On Readable Python Code

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Python is an very nice high-level programming language that provides the user with an easy way to write readable and clean code. It is often the case when someone is learning a new tool or language that they are not aware of small features that would greatly improve the readability of their code.

For example, when I was learning Python I learned to iterate over a list the way I keep seeing it when reading code of beginner Pythonists. Here is an example of how you could iterate over the list:

for ix in range(len(a_list)):
    print(a_list[ix])

However, a better and Pythonic way is to use iterators:

for el in a_list:
    print(el)

This equally works for dictionaries and strings:

for key in a_dictionary:
    print(key)

for char in a_string:
    print(char)

Convolutional Neural Network for Oil Spill detection in Synthetic Aperture Radar Satellite Images

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Python

Link

Intermediate and Advanced Software Carpentry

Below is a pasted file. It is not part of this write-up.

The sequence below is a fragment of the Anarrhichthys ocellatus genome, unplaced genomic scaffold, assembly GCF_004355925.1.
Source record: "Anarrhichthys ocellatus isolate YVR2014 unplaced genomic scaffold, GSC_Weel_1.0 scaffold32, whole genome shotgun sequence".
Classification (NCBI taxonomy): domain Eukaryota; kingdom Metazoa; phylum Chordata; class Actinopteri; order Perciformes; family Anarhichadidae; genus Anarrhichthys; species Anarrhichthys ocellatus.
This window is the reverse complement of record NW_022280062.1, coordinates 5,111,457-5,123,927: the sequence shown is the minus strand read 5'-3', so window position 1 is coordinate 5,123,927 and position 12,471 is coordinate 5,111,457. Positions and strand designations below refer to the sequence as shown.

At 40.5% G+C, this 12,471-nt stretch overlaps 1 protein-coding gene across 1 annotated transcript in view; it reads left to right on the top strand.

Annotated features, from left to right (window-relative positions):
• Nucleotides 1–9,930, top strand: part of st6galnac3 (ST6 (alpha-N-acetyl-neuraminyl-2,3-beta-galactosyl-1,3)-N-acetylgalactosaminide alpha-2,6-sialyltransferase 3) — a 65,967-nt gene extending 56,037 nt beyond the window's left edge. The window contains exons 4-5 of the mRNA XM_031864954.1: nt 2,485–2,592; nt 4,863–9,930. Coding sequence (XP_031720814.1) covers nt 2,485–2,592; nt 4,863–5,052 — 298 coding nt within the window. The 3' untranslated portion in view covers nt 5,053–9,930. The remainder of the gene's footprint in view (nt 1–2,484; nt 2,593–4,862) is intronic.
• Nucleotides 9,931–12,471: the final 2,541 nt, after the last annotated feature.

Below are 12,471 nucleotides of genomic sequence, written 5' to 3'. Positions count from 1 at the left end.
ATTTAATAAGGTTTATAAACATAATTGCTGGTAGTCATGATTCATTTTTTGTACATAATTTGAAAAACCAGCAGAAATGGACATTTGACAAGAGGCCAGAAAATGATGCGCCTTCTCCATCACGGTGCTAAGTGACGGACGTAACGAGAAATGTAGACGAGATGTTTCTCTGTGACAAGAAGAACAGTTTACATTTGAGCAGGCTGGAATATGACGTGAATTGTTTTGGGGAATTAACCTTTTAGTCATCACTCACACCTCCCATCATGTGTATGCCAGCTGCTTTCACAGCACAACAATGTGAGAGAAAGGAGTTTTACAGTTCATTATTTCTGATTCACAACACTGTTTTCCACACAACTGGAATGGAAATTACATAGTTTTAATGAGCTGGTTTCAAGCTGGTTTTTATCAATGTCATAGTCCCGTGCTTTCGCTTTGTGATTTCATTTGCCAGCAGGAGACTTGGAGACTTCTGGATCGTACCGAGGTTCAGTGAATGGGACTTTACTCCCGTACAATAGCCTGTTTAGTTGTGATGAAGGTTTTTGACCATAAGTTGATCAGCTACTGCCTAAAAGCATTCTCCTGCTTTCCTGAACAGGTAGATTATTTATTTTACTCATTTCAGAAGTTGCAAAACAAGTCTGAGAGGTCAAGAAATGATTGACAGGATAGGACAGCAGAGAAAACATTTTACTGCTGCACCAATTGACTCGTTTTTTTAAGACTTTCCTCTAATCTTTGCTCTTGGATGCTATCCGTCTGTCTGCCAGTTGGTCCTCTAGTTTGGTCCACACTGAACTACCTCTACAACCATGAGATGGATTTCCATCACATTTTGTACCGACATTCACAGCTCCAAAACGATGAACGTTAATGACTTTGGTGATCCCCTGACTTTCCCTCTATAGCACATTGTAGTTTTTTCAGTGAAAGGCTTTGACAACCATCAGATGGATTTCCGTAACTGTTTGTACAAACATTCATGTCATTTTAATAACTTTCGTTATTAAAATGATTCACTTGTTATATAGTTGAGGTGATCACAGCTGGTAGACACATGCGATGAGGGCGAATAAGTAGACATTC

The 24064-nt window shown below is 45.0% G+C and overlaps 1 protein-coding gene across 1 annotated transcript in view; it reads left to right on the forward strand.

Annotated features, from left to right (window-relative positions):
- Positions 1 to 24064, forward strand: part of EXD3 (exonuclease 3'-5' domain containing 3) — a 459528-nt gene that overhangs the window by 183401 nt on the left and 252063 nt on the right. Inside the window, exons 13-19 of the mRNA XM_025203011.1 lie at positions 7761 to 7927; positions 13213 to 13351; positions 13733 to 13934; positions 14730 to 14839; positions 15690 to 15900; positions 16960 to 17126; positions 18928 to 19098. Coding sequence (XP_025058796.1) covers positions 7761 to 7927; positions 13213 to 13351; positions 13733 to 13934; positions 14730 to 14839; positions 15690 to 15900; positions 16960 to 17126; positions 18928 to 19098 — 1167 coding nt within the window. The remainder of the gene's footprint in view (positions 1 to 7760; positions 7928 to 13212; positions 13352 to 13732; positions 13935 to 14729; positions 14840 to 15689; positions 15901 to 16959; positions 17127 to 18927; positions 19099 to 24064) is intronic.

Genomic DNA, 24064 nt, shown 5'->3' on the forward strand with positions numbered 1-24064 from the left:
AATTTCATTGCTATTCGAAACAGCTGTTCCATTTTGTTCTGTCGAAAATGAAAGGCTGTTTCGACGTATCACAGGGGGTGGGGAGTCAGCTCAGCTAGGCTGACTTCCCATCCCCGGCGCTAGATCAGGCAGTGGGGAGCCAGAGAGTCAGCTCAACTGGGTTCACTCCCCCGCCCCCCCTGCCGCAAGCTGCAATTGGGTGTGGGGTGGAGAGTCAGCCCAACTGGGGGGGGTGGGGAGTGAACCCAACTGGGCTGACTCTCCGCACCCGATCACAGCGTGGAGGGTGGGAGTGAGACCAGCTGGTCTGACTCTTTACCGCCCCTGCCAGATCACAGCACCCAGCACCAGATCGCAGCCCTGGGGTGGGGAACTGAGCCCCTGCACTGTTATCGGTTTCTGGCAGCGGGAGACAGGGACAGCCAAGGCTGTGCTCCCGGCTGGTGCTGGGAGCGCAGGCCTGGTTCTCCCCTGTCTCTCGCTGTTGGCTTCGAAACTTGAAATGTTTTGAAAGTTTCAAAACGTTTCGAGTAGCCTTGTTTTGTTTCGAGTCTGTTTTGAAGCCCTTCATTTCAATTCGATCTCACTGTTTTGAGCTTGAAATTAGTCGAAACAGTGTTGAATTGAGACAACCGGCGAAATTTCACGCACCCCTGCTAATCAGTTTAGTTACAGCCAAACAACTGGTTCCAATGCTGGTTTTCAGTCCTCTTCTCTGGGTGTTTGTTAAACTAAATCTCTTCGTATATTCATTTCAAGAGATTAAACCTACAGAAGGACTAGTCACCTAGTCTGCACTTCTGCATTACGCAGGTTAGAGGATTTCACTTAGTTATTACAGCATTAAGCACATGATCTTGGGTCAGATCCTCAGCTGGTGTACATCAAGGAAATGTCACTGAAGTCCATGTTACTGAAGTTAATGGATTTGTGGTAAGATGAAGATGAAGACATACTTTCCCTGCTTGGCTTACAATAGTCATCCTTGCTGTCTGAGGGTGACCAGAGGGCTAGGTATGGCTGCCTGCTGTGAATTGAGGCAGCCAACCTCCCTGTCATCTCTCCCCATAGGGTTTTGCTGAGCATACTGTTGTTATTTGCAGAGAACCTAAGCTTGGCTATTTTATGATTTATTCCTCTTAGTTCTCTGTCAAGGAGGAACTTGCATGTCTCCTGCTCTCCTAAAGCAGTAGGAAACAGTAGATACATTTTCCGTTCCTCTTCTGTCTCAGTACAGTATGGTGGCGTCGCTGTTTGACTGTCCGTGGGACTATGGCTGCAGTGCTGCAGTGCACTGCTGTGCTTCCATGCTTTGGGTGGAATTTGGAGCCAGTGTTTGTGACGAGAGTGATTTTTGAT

Problem Solving with Algorithms and Data Structures using Python

 

Anaconda Python needs cleaning every once in a while

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As a user of Anaconda python I have been receiving (Ubuntu) system warnings of low free space in my home directory. Investigating what was causing this I found out that Anaconda python had several versions of each package. The overall size of the pkgs directory was 14+ GB. After cleaning it is about 3GB.

The second largest directory was my mail in Thunderbird.

So it would be wise, especially if you are limited in disk space, to clean Anaconda. The commands I used are as follows:

 
conda clean --all
conda update conda
# just to make sure nothing is broken and
# your environment is updated
source activate <your-environment>
conda update --all
conda clean --all

Global SRTM Map

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global_srtm_bathymetry_map

The following is an 20x downsampled global Shuttle Radar Topography Mission (SRTM)  map made with Python and Basemap.

Full resolution can be found on wikimedia.

One can notice the depth of the ocean floor, on a global scale, ranges between -2000 and -6000 meters. In some regions though like the Pacific exceed this range and reach 11 kilometers below the sea surface. One such region is the deepest point on Earth, the Mariana trench as shown below followed by a map for a perspective of its location.

368px-marianatrenchmap

Location of the Mariana trench. Wikimedia commons.

Credits: The SRTM dataset used was provided by IFREMER.